The need to get results under the belt before arriving at a Winter Olympics is seen as one of the lessons for New Zealand athletes at the Vancouver Games.

Ben Sandford was New Zealand's top performer with his 11th placing in the men's skeleton, while there were other top-16 placings for women's skeleton racer Tionette Stoddard, women's halfpipe snowboarder Kendall Brown, who battled through the pain of a dislocated shoulder, and short-track speedskater Blake Skjellerup.

However, the selectors' target for the team of 16 had been two top-10 finishes and, in several events, New Zealand competitors finished at the tail of the field.

Chef de mission Pete Wardell said the team was a young one, with 12 making their Olympics debuts, and for many it was a big learning curve.

"They've realised that an Olympics is different from a World Cup event," he said yesterday from Vancouver.

"They've looked at the medals and seen that the people who won them were consistently in the top five or the top 10 coming here. In winter sports, you hardly ever get a bolter."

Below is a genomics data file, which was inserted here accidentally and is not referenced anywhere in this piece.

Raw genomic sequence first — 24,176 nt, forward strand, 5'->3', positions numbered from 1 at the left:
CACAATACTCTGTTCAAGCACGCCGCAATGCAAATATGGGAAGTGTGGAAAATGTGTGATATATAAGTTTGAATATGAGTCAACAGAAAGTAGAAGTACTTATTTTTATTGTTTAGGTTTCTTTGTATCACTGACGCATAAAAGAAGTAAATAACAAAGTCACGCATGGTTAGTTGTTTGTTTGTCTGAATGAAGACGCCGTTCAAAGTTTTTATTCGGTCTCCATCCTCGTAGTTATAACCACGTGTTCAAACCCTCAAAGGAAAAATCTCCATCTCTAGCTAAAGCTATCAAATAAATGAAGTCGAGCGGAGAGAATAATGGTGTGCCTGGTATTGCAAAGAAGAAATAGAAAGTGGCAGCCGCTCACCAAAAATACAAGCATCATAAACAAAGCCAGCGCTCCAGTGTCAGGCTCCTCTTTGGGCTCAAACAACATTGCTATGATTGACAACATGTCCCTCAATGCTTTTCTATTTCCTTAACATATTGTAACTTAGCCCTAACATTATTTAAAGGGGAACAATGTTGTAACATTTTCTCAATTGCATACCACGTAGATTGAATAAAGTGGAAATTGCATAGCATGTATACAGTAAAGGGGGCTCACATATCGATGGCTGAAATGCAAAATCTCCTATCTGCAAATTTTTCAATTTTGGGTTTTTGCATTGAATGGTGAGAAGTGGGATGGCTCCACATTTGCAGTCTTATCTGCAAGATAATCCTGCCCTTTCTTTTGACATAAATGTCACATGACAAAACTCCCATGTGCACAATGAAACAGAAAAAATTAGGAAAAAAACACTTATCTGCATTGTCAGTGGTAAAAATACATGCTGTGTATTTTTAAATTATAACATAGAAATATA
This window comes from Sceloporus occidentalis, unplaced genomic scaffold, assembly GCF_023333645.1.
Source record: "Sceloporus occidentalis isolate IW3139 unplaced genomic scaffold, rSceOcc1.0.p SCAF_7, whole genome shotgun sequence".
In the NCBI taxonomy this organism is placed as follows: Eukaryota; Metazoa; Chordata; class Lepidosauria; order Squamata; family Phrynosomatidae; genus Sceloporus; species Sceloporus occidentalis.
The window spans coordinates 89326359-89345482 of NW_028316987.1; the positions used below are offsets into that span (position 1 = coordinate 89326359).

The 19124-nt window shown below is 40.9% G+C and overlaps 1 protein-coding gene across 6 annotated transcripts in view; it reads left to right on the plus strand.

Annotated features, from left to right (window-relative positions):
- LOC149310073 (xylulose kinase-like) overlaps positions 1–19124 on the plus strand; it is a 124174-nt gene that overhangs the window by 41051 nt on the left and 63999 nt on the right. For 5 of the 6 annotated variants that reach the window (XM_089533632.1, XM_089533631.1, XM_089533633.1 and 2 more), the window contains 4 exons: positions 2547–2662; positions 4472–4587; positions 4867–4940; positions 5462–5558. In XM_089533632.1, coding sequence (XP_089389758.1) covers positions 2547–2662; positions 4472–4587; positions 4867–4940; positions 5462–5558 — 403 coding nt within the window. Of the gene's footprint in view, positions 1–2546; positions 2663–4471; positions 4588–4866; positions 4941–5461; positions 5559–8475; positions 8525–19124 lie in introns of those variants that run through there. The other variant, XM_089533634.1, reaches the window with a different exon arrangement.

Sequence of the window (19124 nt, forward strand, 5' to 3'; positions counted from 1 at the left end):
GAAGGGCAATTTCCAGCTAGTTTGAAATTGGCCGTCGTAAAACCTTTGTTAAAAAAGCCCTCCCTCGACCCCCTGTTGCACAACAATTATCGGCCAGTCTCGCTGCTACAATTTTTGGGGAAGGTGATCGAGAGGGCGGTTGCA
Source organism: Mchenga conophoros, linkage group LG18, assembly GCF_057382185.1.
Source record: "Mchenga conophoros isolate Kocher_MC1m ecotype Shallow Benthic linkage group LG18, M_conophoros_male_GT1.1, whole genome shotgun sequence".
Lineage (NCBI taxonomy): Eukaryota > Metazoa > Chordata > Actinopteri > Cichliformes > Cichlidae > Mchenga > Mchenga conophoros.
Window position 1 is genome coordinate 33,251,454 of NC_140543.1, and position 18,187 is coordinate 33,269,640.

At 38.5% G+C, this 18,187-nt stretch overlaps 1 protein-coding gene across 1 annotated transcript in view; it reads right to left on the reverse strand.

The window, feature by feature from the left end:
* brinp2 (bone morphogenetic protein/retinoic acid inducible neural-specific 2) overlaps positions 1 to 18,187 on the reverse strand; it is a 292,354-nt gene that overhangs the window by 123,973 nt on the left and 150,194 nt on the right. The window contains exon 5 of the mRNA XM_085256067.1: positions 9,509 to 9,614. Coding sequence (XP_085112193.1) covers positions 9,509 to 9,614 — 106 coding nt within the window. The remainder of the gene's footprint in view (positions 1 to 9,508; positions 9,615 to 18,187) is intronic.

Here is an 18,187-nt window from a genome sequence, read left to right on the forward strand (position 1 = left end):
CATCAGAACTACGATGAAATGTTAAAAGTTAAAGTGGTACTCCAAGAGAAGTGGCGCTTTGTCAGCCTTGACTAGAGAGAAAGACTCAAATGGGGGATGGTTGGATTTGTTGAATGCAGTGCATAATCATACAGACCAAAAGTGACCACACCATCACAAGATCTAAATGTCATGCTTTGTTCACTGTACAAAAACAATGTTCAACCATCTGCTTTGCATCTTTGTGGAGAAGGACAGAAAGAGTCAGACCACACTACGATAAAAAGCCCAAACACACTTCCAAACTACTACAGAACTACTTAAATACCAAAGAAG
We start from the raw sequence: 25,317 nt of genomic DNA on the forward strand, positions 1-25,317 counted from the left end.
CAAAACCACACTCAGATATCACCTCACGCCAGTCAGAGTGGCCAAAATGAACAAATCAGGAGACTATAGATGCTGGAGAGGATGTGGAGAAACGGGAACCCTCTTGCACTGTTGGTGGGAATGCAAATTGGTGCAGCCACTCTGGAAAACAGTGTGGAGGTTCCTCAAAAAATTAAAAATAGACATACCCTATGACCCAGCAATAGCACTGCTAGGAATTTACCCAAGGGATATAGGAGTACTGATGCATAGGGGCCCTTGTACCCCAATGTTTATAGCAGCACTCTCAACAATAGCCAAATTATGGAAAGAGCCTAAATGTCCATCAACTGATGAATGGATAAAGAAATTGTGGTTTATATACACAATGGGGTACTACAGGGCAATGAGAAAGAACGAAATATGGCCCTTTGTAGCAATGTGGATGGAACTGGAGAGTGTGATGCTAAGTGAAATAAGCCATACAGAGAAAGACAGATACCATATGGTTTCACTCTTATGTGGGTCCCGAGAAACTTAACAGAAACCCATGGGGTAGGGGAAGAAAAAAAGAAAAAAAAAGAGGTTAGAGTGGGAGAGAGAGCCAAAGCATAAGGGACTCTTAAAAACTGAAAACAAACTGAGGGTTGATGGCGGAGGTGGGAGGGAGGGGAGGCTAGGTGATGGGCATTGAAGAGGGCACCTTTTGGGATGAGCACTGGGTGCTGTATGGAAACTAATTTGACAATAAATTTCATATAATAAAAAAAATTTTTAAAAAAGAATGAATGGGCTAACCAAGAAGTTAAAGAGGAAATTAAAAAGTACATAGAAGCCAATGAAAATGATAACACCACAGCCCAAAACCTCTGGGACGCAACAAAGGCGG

Therefore, if athletes wanted to finish near the top at an Olympics, they needed to have been there beforehand.

Wardell said athletes, coaches and those running high performance programmes would go back and have an in-depth look at what had to be done ahead of the 2014 Winter Games in Sochi, Russia.

"Those who want to make their mark will have to have made their mark before they get there."

The overall performance in Canada has attracted plenty of flak.

New Zealand's most successful Olympian, kayaker Ian Ferguson, said some of the results devalued the country's Olympic legacy.

There have also been questions about whether the support that government funding agency Sparc gave the campaign was money well spent.

Wardell believed the athletes had taken Ferguson's criticism in their stride.

"We're certainly not standing here telling them that they've been outstanding," he said.

"Basically, everybody performed to how they were when they came here ... they've seen the reality."